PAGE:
Star Wars: The Old Republic Players Average At Least Four Hours Per Session, Love Sundays

The average player of the massively multiplayer game Star Wars: The Old Republic plays the game between four and six hours per session, according to one of the chief architects of the game.

"When they play, their sessions are absurd," Greg Zeschuk, head of BioWare Austin, the studio leading continued development of the game told me during a recent interview. "What it implies is that we've managed to pull off this 'just-one-more-quest, just-one-more-thing' feeling. I find myself doing that all the time. I just get sucked back in. The playing of the game is off the charts."

Last month, EA, which owns BioWare, revealed that the game had attracted 1.7-million registered users off of sales of about 2 million copies of the game.

Zeschuk and his fellow BioWare co-founder Ray Muzyza said that this kind of data is pulled from the intense amount of analytics and telemetry being drawn from the game. They're not guessing; they're seeing charts and the charts, says Zeschuk confirm gut feelings they had about MMO player patterns and the so-far successful pull of their two-month-old game.

"It's just thrilling from the very first day watching the graph go," he said. "You learn things like Sunday is the biggest play time of the week." That's because so many players are home. And during the weekdays, Zeschuk said, "our average peak play time is mid-afternoon, because East Coast is getting off work, Europe is off work and in their peak, and as Europe goes down, North America goes up."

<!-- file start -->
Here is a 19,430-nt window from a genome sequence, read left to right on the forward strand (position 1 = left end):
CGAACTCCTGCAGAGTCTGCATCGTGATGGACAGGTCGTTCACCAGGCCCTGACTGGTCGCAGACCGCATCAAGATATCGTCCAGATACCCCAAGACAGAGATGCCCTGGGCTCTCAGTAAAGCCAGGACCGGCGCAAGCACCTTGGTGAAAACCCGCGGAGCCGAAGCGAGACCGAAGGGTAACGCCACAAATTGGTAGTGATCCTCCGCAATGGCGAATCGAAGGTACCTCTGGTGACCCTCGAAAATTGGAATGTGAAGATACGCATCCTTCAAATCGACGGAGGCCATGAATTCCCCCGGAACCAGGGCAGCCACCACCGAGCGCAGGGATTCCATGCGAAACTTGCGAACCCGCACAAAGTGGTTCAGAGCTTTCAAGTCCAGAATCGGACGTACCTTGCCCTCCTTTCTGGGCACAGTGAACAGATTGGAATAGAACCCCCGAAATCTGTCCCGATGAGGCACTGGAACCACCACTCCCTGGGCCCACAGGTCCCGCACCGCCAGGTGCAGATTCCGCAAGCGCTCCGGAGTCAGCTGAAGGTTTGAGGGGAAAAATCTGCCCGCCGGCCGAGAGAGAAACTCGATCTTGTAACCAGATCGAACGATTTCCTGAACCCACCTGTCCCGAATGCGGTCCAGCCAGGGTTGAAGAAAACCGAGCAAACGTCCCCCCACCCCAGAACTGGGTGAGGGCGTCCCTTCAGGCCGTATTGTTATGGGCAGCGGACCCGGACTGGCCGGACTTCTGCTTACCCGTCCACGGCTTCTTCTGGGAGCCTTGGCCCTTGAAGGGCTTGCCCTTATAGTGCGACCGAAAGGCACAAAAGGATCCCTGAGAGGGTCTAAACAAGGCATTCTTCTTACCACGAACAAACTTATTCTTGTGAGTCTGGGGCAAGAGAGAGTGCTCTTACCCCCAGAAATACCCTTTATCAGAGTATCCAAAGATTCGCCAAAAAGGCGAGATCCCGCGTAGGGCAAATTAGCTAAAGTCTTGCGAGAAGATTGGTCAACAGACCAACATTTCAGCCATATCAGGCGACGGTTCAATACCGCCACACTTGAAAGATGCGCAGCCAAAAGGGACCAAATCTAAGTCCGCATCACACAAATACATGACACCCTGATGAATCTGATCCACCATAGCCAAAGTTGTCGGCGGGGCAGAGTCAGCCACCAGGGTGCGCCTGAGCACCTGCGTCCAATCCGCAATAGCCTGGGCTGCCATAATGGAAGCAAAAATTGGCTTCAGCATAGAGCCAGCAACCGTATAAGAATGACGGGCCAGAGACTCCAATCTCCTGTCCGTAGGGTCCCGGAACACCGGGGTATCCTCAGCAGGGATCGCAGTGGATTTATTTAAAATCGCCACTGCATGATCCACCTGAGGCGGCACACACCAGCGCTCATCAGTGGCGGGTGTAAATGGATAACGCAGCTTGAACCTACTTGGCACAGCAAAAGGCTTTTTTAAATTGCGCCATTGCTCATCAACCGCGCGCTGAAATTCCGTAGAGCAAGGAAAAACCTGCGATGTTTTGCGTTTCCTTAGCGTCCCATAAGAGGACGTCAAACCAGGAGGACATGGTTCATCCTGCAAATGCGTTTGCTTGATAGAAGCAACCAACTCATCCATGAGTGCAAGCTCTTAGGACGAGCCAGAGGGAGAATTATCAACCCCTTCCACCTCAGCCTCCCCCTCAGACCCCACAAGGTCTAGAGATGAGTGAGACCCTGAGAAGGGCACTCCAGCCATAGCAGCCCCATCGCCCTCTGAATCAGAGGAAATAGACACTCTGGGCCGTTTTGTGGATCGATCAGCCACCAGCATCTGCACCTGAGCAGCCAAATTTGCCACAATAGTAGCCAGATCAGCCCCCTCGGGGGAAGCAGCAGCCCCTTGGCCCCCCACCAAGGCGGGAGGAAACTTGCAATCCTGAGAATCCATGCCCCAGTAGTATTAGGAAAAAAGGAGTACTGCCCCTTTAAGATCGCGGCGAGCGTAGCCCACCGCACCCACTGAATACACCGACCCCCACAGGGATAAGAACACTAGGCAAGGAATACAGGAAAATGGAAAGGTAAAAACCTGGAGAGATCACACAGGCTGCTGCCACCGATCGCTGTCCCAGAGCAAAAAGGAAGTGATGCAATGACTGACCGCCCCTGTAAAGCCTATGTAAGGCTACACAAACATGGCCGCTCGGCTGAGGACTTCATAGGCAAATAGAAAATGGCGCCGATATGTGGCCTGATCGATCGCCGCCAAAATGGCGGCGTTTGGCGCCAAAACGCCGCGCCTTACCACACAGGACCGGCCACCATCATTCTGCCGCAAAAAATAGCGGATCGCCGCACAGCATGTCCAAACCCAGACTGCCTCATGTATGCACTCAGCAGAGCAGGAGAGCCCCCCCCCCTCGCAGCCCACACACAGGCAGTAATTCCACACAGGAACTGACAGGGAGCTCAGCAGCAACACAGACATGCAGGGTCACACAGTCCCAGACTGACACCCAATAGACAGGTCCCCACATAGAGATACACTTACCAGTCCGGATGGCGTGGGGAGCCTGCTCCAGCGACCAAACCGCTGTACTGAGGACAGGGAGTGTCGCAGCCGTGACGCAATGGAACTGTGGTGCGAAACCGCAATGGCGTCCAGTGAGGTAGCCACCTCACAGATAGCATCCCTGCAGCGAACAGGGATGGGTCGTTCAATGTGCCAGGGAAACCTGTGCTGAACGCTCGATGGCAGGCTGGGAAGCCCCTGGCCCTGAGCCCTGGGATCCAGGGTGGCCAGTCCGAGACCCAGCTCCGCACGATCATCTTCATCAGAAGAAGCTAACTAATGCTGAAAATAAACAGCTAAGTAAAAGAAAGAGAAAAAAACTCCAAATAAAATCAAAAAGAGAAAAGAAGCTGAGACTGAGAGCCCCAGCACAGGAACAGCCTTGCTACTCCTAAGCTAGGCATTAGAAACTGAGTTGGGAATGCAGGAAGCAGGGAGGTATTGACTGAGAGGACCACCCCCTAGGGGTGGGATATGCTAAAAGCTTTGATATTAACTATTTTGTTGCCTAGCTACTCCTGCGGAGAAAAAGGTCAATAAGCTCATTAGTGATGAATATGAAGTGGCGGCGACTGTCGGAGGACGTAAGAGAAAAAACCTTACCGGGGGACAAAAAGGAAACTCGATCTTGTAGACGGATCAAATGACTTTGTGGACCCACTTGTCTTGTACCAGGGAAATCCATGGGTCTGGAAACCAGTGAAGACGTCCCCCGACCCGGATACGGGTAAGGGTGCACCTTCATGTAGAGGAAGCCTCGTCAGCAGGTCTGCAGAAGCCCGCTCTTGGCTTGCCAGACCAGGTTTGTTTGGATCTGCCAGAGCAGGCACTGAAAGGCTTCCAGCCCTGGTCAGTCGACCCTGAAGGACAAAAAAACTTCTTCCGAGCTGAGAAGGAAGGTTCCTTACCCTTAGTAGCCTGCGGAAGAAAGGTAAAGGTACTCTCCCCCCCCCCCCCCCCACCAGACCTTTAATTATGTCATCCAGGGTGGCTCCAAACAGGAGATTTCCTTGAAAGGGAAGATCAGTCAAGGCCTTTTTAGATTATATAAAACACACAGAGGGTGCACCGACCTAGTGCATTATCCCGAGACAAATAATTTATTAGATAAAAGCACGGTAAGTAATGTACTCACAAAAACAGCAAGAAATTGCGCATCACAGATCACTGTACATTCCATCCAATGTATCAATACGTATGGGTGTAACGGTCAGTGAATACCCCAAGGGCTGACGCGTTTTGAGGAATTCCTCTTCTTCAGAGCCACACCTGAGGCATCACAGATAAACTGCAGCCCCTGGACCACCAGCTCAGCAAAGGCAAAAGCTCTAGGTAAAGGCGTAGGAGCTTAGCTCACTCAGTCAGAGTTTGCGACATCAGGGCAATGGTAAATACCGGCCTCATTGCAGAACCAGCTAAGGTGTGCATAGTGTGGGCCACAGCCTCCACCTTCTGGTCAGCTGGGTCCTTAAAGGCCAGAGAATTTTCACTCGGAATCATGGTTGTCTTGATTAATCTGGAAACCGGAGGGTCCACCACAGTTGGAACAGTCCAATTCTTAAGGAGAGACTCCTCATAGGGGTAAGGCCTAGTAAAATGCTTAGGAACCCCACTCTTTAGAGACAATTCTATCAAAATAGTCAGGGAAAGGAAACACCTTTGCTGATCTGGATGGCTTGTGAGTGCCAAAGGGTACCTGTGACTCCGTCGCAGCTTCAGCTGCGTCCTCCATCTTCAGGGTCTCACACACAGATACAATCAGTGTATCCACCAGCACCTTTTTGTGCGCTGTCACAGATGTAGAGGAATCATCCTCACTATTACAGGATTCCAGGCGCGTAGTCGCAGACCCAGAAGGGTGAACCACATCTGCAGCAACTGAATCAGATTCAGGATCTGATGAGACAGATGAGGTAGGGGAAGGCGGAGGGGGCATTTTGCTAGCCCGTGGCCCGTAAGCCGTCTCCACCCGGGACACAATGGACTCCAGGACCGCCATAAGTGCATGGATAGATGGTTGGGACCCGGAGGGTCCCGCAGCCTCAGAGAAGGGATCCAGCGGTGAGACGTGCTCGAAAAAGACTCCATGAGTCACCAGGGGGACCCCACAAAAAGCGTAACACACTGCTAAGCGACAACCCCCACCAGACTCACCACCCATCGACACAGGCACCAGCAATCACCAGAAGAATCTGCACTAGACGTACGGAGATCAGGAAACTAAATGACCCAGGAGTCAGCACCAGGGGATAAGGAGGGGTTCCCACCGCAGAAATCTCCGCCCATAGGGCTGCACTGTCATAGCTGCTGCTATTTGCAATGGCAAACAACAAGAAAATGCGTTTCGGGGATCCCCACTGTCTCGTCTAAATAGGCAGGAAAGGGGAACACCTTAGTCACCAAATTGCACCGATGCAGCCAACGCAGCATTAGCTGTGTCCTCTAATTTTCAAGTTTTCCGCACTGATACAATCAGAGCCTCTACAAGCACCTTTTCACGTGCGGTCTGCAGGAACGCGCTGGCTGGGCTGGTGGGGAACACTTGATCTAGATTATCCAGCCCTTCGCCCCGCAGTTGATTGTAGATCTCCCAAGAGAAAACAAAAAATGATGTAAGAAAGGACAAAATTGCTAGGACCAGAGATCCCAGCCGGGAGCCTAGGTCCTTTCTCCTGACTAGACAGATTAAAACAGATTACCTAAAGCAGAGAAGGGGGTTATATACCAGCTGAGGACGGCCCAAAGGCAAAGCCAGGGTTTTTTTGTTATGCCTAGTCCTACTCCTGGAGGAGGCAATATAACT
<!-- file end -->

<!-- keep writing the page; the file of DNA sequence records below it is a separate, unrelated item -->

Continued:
The charts also appear to support the theory that when people are happy, they have less to talk about on message boards. "The other thing that's really funny is you can tell when things are going really well in the game," Zeshuck said, "because the amount of forum chatter drops. People don't go to forums. They just play."

Zeschuk said that a "small percentage" of players have reached the game's level cap (50), but that "these guys still play a lot." He says that BioWare is striving to do even more for them. "One of the main thrusts of what we're doing is a lot of the end-game content."

Development of the game continues, apparently unabated: "It's just as active as it was in November before we launched," Zeshcuk said. "We're still talking to LucasArts almost daily about our plans. They're still reviewing design documents. We still have feature stuff that goes out a couple of years in advance. This stuff is all dynamic, depending on what happens and what feedback we get. We [can] start pushing things in and pulling them out."

The Old Republic is BioWare's first from-the-ground-up MMO. It was supposed to be the biggest competitor ever to Blizzard's World of Warcraft. Competing with that game is still a big challenge, but now BioWare is at least in that orbit, charting a course with all the data—and attention to the artistic side as well, they stress—as they can muster. "It's a really different world," Zeschuk said. "The amount of respect we have for people like Blizzard who run these games effectively has gone up even more."